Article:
Farming in America|
Spring 2015 not offered
|Certificates: International Relations|
From the Whiskey Rebellion to the Farm Bill, populism to contemporary food politics, farming and rural life have figured prominently in U.S. cultural, political, and economic discourse. However, despite the centrality accorded the yeoman farmer in the national narrative, agrarian ideals and rural realities have often been at odds. This course explores the historical role of rural landscapes, people, and livelihoods in the life of the American nation and the debates that have been waged on their behalf. Reading a mix of primary and secondary sources, we will consider how Americans' past and present have answered such questions as, Is rural life inherently virtuous? Is there a moral obligation to save the family farm? Can we have democracy without landowning farmers? What is the relationship between agriculture and the rest of the economy? Are agriculture and industry oppositional or complementary? We will also examine how Americans have used farm policy and rural reform to advance an array of political, social, economic, and environmental agendas.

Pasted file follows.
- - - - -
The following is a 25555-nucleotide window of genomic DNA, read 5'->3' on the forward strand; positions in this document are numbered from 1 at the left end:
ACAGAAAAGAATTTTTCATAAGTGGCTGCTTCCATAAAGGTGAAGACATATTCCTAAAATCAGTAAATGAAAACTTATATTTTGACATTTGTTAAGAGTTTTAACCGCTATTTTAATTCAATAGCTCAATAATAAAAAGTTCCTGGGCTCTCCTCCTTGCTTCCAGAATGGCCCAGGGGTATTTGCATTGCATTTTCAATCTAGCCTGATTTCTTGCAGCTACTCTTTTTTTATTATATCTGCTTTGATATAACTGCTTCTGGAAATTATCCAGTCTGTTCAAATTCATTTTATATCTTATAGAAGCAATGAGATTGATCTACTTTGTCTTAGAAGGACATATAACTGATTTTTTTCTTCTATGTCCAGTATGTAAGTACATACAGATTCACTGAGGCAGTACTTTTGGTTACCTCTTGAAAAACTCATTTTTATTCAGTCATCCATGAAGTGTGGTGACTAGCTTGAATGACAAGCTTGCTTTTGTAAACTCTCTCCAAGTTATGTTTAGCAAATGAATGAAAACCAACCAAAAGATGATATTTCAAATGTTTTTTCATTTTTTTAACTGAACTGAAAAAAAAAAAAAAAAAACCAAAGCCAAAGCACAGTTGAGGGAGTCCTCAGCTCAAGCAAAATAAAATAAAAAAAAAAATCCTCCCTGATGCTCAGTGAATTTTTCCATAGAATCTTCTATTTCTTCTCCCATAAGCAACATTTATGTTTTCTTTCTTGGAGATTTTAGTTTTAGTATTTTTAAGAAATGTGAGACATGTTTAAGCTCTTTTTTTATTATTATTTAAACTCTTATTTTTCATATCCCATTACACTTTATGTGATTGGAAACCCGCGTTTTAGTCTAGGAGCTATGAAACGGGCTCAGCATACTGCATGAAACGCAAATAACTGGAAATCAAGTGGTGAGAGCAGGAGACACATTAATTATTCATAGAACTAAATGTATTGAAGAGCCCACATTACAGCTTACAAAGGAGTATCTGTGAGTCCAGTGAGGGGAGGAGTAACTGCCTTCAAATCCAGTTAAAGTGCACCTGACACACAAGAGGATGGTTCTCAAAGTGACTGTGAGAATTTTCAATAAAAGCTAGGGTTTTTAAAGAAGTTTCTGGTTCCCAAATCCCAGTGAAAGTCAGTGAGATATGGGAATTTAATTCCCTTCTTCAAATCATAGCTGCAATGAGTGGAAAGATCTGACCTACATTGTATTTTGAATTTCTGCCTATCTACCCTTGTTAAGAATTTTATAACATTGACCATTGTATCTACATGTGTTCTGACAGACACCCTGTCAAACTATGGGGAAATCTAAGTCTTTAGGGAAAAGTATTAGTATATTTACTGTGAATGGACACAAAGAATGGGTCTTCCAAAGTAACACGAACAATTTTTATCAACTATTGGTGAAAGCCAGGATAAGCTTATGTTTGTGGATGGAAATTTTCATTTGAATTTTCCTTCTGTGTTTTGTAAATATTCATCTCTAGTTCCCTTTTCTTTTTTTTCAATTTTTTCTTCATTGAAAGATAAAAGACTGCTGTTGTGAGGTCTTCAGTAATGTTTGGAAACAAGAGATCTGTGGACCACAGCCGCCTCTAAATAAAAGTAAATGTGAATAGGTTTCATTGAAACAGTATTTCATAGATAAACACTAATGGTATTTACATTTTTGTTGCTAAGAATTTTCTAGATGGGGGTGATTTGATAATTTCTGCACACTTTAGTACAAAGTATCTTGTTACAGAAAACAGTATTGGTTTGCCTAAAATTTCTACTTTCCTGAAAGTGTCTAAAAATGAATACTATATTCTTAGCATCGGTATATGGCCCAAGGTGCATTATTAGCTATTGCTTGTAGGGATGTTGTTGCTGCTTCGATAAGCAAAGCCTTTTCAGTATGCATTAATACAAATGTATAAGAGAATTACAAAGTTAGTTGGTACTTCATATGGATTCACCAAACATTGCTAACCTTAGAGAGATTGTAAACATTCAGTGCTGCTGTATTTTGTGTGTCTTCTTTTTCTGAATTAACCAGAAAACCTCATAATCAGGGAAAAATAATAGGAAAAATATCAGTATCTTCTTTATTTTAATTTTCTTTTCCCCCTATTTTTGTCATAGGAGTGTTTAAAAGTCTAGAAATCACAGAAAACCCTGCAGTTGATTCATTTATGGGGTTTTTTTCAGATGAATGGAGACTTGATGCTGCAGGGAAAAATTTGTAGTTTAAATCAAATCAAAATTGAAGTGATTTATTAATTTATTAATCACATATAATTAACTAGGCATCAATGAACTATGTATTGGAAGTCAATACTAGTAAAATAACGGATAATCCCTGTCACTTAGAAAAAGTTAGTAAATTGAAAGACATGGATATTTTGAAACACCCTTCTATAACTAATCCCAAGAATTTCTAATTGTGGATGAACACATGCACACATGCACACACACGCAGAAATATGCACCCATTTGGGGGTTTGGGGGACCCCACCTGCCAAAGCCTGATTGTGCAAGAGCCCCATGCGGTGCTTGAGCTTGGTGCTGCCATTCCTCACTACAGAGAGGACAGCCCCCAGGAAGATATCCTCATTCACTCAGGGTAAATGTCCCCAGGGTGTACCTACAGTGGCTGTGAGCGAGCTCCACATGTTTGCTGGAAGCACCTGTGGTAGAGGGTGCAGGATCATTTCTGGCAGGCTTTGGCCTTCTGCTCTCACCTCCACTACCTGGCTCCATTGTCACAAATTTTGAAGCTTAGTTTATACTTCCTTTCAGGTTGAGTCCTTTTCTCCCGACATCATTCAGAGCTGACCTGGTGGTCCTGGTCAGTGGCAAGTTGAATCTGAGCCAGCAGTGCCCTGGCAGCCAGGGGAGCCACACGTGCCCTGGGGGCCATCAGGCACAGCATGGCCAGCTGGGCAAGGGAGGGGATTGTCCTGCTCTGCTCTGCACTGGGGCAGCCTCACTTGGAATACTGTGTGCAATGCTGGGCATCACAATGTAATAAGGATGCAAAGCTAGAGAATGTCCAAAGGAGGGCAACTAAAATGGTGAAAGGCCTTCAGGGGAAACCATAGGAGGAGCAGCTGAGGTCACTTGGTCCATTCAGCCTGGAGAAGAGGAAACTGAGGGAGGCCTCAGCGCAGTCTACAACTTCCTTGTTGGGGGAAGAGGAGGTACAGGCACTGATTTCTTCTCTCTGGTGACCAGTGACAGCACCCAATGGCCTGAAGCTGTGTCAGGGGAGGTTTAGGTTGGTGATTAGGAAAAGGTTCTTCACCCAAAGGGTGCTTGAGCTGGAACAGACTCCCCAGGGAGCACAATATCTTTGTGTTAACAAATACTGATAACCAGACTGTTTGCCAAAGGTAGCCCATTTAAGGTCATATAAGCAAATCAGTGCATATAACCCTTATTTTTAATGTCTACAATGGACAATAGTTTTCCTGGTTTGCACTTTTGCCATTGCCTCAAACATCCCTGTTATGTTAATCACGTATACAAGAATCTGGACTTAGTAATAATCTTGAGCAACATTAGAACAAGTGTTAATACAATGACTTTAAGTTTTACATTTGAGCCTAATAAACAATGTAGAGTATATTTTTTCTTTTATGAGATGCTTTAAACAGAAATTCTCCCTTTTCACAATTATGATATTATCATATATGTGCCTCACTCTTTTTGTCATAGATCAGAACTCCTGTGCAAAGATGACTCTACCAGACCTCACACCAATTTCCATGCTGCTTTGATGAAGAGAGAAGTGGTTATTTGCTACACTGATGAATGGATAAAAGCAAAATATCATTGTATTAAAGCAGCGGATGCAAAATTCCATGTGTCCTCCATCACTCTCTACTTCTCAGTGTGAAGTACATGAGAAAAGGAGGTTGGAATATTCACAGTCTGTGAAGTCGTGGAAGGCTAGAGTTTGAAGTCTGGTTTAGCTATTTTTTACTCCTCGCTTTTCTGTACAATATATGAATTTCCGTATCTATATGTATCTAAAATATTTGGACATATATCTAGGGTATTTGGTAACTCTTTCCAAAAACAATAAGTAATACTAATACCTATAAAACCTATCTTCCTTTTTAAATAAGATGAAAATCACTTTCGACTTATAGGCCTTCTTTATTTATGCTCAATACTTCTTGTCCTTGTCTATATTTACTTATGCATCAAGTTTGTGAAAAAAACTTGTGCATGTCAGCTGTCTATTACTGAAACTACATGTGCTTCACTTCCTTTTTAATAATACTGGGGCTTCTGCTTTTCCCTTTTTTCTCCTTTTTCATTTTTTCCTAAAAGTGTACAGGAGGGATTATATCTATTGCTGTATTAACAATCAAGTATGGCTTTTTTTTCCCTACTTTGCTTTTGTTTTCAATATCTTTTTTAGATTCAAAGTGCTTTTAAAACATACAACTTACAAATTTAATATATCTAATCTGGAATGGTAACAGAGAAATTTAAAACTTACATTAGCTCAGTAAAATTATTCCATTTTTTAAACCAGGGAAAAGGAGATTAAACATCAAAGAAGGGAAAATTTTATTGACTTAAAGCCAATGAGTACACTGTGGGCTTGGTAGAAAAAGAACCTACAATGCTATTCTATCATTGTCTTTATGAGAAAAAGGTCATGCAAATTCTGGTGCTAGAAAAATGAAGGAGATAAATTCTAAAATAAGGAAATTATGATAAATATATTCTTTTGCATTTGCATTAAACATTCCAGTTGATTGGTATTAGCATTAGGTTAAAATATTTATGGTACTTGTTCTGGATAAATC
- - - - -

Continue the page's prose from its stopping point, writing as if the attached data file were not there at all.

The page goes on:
||Gen Ed Area Dept:
|Course Format: Seminar||Grading Mode: Graded|
||Fulfills a Major Requirement for: None
|Examinations and Assignments: |
Students will complete a final project, as well as several shorter writing assignments throughout the semester. Participation in class discussions is essential. History majors who wish to fulfill the department's research requirement may do so in this course.
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